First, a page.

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United States Report on Convention on Elimination of All Forms of Racial Discrimination,
  Initial Country Report (Sept, 2000). 

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Vernellia R. Randall
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 Housing. Both federal and state laws guarantee equal rights to housing, as mandated by Article 5(e)(iii), and they prohibit discriminatory practices in the sale and rental of housing as well as in the mortgage lending and insurance markets related to housing. The Departments of Justice and Housing and Urban Development have vigorously prosecuted violations of the federal civil rights statutes in an effort to reduce housing discrimination.

The Fair Housing Act, originally enacted as Title VIII of the Civil Rights Act of 1968 and amended by the Fair Housing Amendments Act of 1988 (42 U.S.C. sec. 3601-19) prohibits discrimination on the grounds of race, color, religion, or national origin in the sale or rental of housing, as well as in other real estate related transactions (i.e., lending, insurance, and appraisal practices), with some limited exceptions. The Act also includes a criminal provision, 42 U.S.C. sec. 3631, which, as discussed in more detail above, is used to prosecute cross-burnings and other racially-motivated threats and violence directed at people in their homes.

The Fair Housing Act applies not only to actions by direct providers such as landlords and real estate companies, but also to actions by municipalities, banks, insurance companies, and other entities whose discriminatory practices make housing unavailable to persons because of their race, color, religion, sex, national origin, disability, or familial status. In addition, the Equal Credit Opportunity Act, 15 U.S.C. sec. 1691, prohibits creditors from discriminating against any applicant for credit on the basis of race, color, religion, national origin, sex or marital status, or age. This extends to mortgage applications, and therefore protects minority applicants from being discriminated against in the purchase of homes. This statute is enforced through litigation initiated by private parties and by the Federal government.

The Department of Justice actively enforces laws against discrimination in housing. Most recently, in 1999, the Justice Department resolved a case, United States v. Vernon, against an apartment complex for refusing to rent apartments in Albuquerque, New Mexico to Blacks. The case was resolved by a consent decree that required the owner to pay monetary damages to victims of the discrimination. Similar settlements were reached in cases brought against landlords in Richmond, Virginia and Jackson, Mississippi.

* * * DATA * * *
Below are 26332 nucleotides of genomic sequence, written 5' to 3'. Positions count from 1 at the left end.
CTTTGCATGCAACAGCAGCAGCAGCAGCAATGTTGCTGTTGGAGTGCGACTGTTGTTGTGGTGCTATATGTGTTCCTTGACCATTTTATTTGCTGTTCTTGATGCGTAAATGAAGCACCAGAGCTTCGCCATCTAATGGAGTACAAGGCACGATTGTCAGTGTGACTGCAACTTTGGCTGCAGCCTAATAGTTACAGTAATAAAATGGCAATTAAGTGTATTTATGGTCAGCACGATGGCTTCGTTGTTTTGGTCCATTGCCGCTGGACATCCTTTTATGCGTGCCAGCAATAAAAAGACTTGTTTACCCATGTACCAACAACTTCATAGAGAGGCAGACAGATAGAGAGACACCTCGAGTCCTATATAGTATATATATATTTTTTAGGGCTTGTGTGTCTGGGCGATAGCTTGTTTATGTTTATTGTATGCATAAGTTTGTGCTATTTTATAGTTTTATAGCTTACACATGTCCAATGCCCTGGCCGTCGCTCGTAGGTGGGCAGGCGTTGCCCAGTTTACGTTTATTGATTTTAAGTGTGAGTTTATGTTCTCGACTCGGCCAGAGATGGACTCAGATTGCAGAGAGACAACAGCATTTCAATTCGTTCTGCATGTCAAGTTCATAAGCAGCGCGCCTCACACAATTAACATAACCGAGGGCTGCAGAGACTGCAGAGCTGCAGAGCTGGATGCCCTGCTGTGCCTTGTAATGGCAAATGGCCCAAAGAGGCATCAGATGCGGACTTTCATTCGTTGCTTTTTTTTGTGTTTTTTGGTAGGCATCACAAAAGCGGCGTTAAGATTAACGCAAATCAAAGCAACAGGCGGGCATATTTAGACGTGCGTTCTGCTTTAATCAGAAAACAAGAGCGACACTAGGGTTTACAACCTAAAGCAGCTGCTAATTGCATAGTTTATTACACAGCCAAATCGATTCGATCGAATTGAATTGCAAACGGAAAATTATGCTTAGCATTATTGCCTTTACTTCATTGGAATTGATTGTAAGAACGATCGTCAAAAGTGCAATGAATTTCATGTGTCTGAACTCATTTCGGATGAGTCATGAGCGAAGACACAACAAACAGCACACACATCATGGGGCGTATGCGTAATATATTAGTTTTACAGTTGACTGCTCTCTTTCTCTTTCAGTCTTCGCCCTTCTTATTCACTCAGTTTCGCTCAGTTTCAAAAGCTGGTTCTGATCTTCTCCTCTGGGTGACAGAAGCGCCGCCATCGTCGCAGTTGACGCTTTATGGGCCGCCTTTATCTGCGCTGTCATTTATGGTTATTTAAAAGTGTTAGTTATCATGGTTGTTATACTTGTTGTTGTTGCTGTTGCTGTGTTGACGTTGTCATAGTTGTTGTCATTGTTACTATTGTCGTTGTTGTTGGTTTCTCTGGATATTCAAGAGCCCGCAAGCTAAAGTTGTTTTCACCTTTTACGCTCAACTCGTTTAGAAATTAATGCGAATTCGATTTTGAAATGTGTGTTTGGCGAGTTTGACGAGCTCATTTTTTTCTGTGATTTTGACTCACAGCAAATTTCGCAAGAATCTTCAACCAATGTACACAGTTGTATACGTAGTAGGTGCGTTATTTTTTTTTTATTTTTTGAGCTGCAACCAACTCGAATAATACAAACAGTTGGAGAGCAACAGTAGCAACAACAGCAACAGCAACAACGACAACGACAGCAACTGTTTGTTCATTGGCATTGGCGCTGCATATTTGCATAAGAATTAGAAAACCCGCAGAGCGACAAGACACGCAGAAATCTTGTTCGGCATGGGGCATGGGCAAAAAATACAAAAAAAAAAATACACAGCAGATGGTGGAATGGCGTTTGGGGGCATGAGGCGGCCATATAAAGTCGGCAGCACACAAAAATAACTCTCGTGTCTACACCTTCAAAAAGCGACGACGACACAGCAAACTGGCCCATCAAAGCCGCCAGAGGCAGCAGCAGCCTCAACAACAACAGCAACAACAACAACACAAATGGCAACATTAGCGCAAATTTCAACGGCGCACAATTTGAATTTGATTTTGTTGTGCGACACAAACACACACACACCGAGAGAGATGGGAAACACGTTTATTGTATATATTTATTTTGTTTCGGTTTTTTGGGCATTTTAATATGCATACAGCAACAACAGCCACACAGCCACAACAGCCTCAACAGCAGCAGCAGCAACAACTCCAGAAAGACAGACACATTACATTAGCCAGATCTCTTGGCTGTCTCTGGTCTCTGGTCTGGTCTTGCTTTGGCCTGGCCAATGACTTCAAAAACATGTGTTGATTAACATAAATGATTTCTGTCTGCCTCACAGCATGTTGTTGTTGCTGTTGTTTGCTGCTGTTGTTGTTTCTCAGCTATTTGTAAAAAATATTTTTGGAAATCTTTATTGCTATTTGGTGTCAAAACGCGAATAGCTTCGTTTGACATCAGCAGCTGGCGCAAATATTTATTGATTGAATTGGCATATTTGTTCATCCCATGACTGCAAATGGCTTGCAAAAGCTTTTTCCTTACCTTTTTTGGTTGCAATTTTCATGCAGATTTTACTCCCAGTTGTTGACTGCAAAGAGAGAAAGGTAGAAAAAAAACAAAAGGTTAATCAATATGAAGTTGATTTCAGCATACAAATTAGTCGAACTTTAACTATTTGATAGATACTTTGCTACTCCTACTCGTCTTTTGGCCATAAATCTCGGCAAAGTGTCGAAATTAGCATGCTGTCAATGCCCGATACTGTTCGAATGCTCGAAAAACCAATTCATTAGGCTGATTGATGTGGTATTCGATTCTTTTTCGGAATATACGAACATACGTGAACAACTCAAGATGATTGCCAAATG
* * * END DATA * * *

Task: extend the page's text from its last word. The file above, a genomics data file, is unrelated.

In United States v. Big D Enterprises, the Department successfully tried a case against an Arkansas landlord who discriminated against African American apartment-seekers. The court's decision awarding compensatory and punitive damages was affirmed on appeal.

In United States v. Boston Housing Authority, the Department alleged that the landlord was responsible for failing to respond to and take corrective actions to protect Black and Hispanic families who were who were subjected to racial and ethnic harassment from other tenants, including racial and ethnic epithets, threats, graffiti, vandalism, and assaults. The case was settled with an agreement for the landlord to pay damages to the victims and institute corrective policies and procedures to prevent future problems.

Also, in a case alleging discrimination in lending, the Department of Justice brought an enforcement action against a bank in Jackson, Mississippi alleging race discrimination. The complaint alleged that the bank, Deposit Guaranty, used different underwriting criteria for Black applicants than for White applicants. As a result, Black applicants for credit were three times more likely to be rejected than similarly situated White applicants. The case was resolved and the bank was required to pay $3 million in monetary damages and to institute uniform and centralized policies and procedures. Enforcement actions have been brought on behalf of Blacks, Native Americans, Hispanics and others throughout the United States.

In 2000, the Department of Justice, along with the Federal Trade Commission and HUD, filed and settled a suit in United States v. Delta Funding Corporation, alleging violations of fair housing, fair lending, and consumer protection laws in making its loans. This lawsuit marks the first such combined action was taken by the federal agencies. The complaint alleged that Delta, which made loans with the assistance of mortgage brokers, violated the Fair Housing and Equal Credit Opportunity Acts by granting home mortgage loans with higher broker fees to African American females than those provided to white males, that it violated the Real Estate Settlement Practices Act by allowing unreasonable broker fees, and that it violated the Home Ownership and Equity Protection Act by engaging in asset-based lending. The settlement provides for injunctive and monetary relief.


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